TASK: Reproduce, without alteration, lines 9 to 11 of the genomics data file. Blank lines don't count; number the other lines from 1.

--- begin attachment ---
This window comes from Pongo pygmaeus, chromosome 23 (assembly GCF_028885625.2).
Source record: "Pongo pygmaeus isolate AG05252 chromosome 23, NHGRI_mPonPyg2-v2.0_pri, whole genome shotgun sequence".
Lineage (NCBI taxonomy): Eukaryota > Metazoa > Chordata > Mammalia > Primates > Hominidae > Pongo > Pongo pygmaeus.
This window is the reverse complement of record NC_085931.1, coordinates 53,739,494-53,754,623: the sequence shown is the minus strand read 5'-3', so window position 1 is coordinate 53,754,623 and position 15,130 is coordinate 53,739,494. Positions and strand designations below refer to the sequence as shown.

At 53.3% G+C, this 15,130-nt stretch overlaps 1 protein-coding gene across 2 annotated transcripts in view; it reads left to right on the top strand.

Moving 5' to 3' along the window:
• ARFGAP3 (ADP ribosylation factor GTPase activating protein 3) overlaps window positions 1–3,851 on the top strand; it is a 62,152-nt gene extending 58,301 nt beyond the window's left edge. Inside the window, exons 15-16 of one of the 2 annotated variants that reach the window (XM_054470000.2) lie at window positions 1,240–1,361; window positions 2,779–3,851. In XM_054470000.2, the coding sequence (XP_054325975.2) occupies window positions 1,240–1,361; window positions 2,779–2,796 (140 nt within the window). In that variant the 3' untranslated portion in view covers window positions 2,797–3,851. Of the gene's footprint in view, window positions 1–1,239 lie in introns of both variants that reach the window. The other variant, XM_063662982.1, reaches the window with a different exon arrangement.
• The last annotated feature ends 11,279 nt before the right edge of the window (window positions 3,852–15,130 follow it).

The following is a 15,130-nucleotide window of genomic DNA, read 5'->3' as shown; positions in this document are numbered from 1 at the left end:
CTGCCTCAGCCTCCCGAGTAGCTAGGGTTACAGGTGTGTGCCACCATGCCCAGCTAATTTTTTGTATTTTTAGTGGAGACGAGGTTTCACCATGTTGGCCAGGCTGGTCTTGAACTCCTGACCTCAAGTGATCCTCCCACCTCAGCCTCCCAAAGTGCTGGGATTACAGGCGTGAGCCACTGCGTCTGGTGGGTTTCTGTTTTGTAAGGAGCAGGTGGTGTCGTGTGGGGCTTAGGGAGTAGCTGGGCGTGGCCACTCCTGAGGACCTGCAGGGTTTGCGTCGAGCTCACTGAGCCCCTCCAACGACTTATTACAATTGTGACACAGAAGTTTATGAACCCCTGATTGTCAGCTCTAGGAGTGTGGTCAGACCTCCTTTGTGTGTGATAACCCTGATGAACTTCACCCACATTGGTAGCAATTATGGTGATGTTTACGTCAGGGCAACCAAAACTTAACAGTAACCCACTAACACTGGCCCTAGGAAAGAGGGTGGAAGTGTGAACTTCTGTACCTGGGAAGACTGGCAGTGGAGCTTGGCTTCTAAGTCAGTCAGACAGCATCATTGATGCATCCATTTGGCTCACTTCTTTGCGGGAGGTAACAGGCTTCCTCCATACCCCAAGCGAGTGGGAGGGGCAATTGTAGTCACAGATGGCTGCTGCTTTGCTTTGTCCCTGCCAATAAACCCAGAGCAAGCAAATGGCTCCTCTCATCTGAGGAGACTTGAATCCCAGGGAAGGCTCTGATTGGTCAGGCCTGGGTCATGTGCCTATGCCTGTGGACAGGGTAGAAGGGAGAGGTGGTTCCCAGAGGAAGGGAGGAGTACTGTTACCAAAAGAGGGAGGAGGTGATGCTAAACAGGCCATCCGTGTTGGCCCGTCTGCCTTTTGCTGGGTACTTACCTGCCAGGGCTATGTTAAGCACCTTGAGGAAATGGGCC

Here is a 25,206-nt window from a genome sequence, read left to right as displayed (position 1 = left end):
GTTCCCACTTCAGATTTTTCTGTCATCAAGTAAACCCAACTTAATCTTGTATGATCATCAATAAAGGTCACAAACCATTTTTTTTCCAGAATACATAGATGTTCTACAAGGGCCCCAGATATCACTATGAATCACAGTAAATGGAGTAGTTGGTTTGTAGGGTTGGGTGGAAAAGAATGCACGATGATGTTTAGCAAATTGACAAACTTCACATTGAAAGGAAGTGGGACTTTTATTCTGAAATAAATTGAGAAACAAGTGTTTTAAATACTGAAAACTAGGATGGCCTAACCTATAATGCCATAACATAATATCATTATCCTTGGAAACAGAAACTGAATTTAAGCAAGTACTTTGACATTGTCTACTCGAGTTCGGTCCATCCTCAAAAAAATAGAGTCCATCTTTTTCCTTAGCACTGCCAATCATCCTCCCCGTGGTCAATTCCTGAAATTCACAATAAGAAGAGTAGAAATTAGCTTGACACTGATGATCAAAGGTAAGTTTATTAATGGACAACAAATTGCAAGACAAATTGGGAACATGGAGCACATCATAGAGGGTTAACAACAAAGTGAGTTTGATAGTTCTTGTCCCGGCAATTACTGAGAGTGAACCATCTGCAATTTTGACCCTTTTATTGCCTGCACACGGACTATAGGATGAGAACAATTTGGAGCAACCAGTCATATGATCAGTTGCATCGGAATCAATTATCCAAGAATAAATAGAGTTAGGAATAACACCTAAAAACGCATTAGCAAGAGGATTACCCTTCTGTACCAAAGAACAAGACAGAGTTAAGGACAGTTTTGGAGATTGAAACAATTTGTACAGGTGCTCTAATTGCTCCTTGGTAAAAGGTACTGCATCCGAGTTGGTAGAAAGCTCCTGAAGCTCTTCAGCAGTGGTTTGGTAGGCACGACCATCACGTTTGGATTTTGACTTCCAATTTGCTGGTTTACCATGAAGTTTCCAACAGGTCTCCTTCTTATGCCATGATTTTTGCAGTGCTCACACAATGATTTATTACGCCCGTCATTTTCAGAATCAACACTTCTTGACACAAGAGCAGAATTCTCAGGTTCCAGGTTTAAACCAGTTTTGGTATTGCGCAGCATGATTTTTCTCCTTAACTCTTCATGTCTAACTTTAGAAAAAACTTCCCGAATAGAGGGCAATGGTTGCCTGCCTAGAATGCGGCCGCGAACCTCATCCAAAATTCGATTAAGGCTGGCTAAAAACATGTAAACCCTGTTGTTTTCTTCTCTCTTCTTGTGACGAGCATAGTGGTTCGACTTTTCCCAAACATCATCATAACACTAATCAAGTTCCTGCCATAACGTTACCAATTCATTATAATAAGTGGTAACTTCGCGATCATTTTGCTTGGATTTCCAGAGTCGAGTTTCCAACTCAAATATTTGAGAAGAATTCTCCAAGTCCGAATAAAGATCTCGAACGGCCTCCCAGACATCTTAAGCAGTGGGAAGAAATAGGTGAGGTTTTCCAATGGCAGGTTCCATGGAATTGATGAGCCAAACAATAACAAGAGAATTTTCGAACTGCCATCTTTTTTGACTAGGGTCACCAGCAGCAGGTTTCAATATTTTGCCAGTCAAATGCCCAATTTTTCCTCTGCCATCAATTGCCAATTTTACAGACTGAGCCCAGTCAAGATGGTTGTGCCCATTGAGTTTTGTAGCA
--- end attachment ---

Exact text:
The following is a 15,130-nucleotide window of genomic DNA, read 5'->3' as shown; positions in this document are numbered from 1 at the left end:
CTGCCTCAGCCTCCCGAGTAGCTAGGGTTACAGGTGTGTGCCACCATGCCCAGCTAATTTTTTGTATTTTTAGTGGAGACGAGGTTTCACCATGTTGGCCAGGCTGGTCTTGAACTCCTGACCTCAAGTGATCCTCCCACCTCAGCCTCCCAAAGTGCTGGGATTACAGGCGTGAGCCACTGCGTCTGGTGGGTTTCTGTTTTGTAAGGAGCAGGTGGTGTCGTGTGGGGCTTAGGGAGTAGCTGGGCGTGGCCACTCCTGAGGACCTGCAGGGTTTGCGTCGAGCTCACTGAGCCCCTCCAACGACTTATTACAATTGTGACACAGAAGTTTATGAACCCCTGATTGTCAGCTCTAGGAGTGTGGTCAGACCTCCTTTGTGTGTGATAACCCTGATGAACTTCACCCACATTGGTAGCAATTATGGTGATGTTTACGTCAGGGCAACCAAAACTTAACAGTAACCCACTAACACTGGCCCTAGGAAAGAGGGTGGAAGTGTGAACTTCTGTACCTGGGAAGACTGGCAGTGGAGCTTGGCTTCTAAGTCAGTCAGACAGCATCATTGATGCATCCATTTGGCTCACTTCTTTGCGGGAGGTAACAGGCTTCCTCCATACCCCAAGCGAGTGGGAGGGGCAATTGTAGTCACAGATGGCTGCTGCTTTGCTTTGTCCCTGCCAATAAACCCAGAGCAAGCAAATGGCTCCTCTCATCTGAGGAGACTTGAATCCCAGGGAAGGCTCTGATTGGTCAGGCCTGGGTCATGTGCCTATGCCTGTGGACAGGGTAGAAGGGAGAGGTGGTTCCCAGAGGAAGGGAGGAGTACTGTTACCAAAAGAGGGAGGAGGTGATGCTAAACAGGCCATCCGTGTTGGCCCGTCTGCCTTTTGCTGGGTACTTACCTGCCAGGGCTATGTTAAGCACCTTGAGGAAATGGGCC

Here is a 25,206-nt window from a genome sequence, read left to right as displayed (position 1 = left end):